Yahoo!: Business on Internet Time
February 21, 2012
Dr. Jay Lee
California State University, Sacramento
Yahoo started out as a hobby between two Stanford students, Jerry Yang and David Filo, and turned from a simple website with categorized information to a powerful navigational tool for millions of users. It generated millions in revenue and helped shape the way the modern-day internet is used, both in terms of streaming information and streaming revenue.
The U.S. military first used the internet in the 1960s as a way of safeguarding against centralized information. Decades later, it was used as a tool to help researchers share informaiton. In the 1990s, HTML language was created to help read documents easier. Within a few years, browsers, portals, and internet service providers (ISPs), along with the low price and easy access to computers had connected the world and the internet was born. As Yang and Filo created a way to monetize the traffic created by the popular Yahoo portal, the attractiveness of the Yahoo model helped propel the global reach of the internet, and brought about intense competition, new tools, new models of monetization, and the need for new strategy.
When using Porters five forces model to analyze the portal industry’s attractiveness, it is clear that attractiveness is low. The bargaining power of suppliers is high, bargaining power of the buyers is low, threat of new entrants is high, start-up costs cause high barriers to entry, alternative media allow the threat of substitutes to be high, and the potential for revenue has saturated the industry with competitors. This competitive environment rapidly changed since Yahoo was first created. There was virtually no competition and it was able to quickly secure large market segments. Using a strategy of simplicity, independence and strategic partnerships, Yahoo created a user-friendly point-of-entry for consumers to find information on the internet while making millions of dollars. Yahoo led the portal industry from 1994 to 1998, during which its market capitalization grew to $30 billion.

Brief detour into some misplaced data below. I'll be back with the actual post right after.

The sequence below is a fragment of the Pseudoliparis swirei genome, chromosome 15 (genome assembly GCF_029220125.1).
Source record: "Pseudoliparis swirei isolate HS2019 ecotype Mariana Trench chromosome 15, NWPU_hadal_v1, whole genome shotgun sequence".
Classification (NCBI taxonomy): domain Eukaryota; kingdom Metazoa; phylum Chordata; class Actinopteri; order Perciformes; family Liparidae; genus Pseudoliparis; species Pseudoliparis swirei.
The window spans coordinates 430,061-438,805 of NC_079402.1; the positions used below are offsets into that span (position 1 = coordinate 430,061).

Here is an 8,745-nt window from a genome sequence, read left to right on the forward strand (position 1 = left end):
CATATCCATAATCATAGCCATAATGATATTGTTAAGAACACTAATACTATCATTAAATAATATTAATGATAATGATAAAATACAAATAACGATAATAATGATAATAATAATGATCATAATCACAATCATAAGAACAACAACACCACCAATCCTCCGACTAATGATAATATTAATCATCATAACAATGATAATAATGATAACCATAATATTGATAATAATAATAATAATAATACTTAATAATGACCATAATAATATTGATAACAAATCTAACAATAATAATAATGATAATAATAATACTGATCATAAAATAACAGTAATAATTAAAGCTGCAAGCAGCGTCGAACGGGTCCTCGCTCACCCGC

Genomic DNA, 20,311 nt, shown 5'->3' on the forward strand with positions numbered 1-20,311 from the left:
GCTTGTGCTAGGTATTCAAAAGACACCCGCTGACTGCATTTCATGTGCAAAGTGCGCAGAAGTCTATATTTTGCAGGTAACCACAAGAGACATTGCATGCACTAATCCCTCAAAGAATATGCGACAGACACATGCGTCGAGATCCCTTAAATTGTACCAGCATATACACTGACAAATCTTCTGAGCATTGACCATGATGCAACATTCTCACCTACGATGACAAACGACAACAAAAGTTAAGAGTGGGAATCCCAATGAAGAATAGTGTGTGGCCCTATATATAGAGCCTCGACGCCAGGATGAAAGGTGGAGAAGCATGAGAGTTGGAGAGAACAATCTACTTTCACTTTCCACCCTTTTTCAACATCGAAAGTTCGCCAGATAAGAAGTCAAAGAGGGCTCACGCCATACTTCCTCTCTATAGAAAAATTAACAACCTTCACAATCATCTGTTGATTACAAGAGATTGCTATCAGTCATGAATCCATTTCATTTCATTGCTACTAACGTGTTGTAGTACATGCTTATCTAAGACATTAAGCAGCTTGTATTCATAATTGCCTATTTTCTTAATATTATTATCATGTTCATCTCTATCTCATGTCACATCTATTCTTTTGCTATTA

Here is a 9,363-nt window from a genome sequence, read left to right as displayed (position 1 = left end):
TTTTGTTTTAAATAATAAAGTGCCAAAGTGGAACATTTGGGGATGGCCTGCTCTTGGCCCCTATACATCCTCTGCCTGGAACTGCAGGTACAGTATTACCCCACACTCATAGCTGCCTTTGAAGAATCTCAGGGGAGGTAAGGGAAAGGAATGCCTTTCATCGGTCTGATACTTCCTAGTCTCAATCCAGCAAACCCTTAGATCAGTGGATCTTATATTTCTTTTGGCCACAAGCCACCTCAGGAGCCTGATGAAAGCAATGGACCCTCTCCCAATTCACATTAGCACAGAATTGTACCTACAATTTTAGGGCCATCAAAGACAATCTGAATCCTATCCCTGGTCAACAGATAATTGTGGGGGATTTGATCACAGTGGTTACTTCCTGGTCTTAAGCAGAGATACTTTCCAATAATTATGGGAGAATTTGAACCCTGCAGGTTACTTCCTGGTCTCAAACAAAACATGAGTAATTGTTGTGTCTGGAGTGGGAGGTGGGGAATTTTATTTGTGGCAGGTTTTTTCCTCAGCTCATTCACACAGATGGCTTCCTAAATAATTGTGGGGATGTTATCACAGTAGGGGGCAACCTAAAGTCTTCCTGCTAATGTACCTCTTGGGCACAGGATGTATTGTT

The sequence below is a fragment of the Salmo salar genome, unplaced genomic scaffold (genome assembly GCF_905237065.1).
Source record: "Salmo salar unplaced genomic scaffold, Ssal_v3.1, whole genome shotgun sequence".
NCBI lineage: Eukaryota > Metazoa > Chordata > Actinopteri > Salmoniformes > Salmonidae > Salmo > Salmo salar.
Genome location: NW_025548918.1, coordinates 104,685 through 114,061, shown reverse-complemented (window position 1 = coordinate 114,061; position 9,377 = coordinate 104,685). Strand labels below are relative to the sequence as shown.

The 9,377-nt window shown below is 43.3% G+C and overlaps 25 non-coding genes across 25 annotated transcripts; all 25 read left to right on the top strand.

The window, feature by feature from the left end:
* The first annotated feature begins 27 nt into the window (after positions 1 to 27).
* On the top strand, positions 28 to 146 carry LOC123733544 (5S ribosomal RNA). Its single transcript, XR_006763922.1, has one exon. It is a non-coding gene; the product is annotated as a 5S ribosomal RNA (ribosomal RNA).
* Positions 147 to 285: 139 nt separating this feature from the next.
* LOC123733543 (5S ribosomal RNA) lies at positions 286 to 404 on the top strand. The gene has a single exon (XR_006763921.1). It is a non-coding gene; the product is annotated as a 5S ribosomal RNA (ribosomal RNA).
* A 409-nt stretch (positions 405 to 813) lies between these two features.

In 1999, the industry began to change further as mergers and acquisitions consolidated power. Media companies, ISPs, browser companies and content providers were merging and acquiring each other in a flurry of moves in order to retain competitive advantage. The strategy of independence that brought Yahoo success needed to be reevaluated. In an environment with such volatile and intense competition, what strategy should Yahoo implement?
As leader of the internet portal industry, Yahoo’s position, both in terms of its external environment and internal resources and capabilities, should be exploited in order to bring about above-average returns. Both the Industrial Organization (I/O) and Resource-Based models of above-average returns can be utilized. It shows Yahoo to be in a favorable position and the tools needed to effectively create new partnerships that will secure market share and long term profitability. Further, A SWOT analysis shows that Yahoo has strong brand image and opportunities for strategic partnerships, even though as first-mover in the industry, it lacked a long-term strategy and is threatened by intense competition.
The story of Yahoo shows that a company’s strategy must always be evaluated for effectiveness in terms of its current external environment and its internal resources and capabilities. While effective strategy early on may bring about a favorable position in the industry, competitive forces will cause a company to seek out new strategies, new partnerships and new models in order to remain competitive and profitable. Background
Jerry Yang and David Filo created the portal Yahoo in April of 1994. It was originally used as a hobby to track web addresses sent to them by friends. They were students at Stanford, but they gave up their...
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